“Calvin Potter was my mentor,” says Woods. “He introduced me to finance and was very good to me. I wanted to give back to Concordia because my experience with Calvin Potter was career changing for me — so this way I could give back to the university and fulfill a demand for entry-level investment personnel.”

As a result, program graduates are known as Calvin C. Potter Fellows as a tribute to the man who initially inspired Woods.

Strong alumni network

Philippe Hynes Kenneth Woods Portfolio Management Program graduate Philippe Hynes is president of Tonus Capital Inc. in Montreal.

Many Calvin C. Potter Fellows have gone on to distinguish themselves in the finance industry. Several have returned to give back to the Concordia community. One is Philippe Hynes, BComm 02, president of Tonus Capital Inc. in Montreal. Among other accolades, Hynes was named 2015 Financial Personality of the Year under age 40 by the Quebec-based trade publication Finance et investissement.

He attributes much of his success to the Kenneth Woods program, through which he gained first-hand experience as a member of the inaugural cohort in 2000. “I knew I liked investments, I knew I liked the market, but I had no experience and no family in the business, no contacts,” he says. “I didn’t know how to get into the industry. The Ken Woods Program gave me an opportunity to get my foot in the door through internships and mentors. These were invaluable contacts, and I got them from the program.”

Hynes says the program taught him a lot more than how to invest in the stock market. “We learned how to work within a group toward a common goal,” he says, adding that getting over nervousness and developing skills in how to present ideas were a huge help. “Preparing material for client committees, synthesizing our thoughts and explaining to a group what we’d done was also a big part of it.”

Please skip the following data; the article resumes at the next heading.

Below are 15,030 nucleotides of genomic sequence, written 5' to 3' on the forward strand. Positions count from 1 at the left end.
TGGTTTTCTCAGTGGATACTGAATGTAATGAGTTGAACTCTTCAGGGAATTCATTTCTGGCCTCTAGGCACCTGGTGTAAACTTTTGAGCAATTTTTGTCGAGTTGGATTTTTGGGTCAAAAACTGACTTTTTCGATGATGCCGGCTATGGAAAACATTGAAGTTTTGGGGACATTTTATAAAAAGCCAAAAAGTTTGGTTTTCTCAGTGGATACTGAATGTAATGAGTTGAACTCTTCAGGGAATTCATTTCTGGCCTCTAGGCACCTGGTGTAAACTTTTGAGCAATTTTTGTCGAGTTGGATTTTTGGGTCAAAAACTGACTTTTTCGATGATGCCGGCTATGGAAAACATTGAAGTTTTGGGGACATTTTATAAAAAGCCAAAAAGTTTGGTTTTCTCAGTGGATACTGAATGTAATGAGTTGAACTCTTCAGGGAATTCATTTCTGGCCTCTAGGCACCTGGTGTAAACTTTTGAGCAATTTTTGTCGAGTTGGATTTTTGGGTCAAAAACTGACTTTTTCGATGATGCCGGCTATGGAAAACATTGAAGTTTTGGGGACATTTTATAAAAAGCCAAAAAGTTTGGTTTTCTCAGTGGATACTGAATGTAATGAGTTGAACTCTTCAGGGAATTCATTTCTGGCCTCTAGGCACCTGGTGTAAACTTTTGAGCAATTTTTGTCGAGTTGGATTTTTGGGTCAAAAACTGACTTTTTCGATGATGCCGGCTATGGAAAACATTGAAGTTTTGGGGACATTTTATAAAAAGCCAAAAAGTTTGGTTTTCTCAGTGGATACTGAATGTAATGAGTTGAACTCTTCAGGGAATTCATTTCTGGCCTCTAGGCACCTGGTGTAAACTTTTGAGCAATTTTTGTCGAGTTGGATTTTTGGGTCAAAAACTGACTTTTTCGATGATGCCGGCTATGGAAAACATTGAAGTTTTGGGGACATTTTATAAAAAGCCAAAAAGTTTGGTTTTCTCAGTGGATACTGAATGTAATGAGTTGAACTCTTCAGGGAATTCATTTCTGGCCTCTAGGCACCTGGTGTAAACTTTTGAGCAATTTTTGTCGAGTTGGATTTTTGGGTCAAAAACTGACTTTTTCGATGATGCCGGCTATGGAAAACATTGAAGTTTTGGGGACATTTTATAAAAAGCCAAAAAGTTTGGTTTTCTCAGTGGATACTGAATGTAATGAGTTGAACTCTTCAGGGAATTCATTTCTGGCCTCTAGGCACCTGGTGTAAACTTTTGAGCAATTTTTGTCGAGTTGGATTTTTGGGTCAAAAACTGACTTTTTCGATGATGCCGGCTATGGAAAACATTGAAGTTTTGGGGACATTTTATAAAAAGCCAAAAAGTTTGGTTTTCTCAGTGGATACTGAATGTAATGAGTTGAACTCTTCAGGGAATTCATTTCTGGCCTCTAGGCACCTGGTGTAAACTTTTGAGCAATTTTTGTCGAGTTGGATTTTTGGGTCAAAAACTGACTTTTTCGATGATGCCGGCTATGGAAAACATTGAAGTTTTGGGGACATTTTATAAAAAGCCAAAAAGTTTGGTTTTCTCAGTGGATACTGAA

“The program not only gave me a huge learning experience and ability to refine my skills and talents, but also opened the door to my now 15-year career in the business,” says Michael Gentile, BComm 03, vice-president and senior portfolio manager at the Montreal investment firm Formula Growth Ltd. and a classmate of Hynes back in 2000.

“I was really fortunate because even as a teenager in high school I always knew I wanted to be in investment management and invest money in the stock market — that was my dream,” says Gentile. “I got really lucky because during my first semester at Concordia they launched the Ken Woods Program. I was very excited when I saw the poster on Abraham Brodt’s door, so I applied right away and was very fortunate to be a part of it.”

Gentile’s passion for investing didn’t go unnoticed. “At one of the client committee meetings, where students present their ideas to the board of directors, Randy Kelly [BComm 78], my current boss at Formula Growth, was invited as a guest observer,” he says. “He saw me pitching small and midsized American companies, which is really my passion, and that’s exactly what Formula Growth did — so he invited me for a cup of coffee after seeing how passionate I was about the business and what his company did. He invited me to do a Co-op work term at Formula Growth while in the Ken Woods Program. And as soon as I graduated, I joined full time at Formula Growth and I’ve been there close to 15 years now.”

Gentile’s experience is typical of many Calvin C. Potter Fellows. Atanasiadis points out that a large part of the program’s success rests on the strong foundation of networking possibilities for students — which often lead to job offers with major firms.

“The notion that we have this great program really rests on a deep-rooted principle within the program,” she says. “I could pick up my phone any day and speak to a hundred alumni across Canada and the U.S. and tell them I need help in getting a student an internship at such-and-such a place — who do they know? Inevitably, I get back a flood of emails asking, ‘How can I help?’”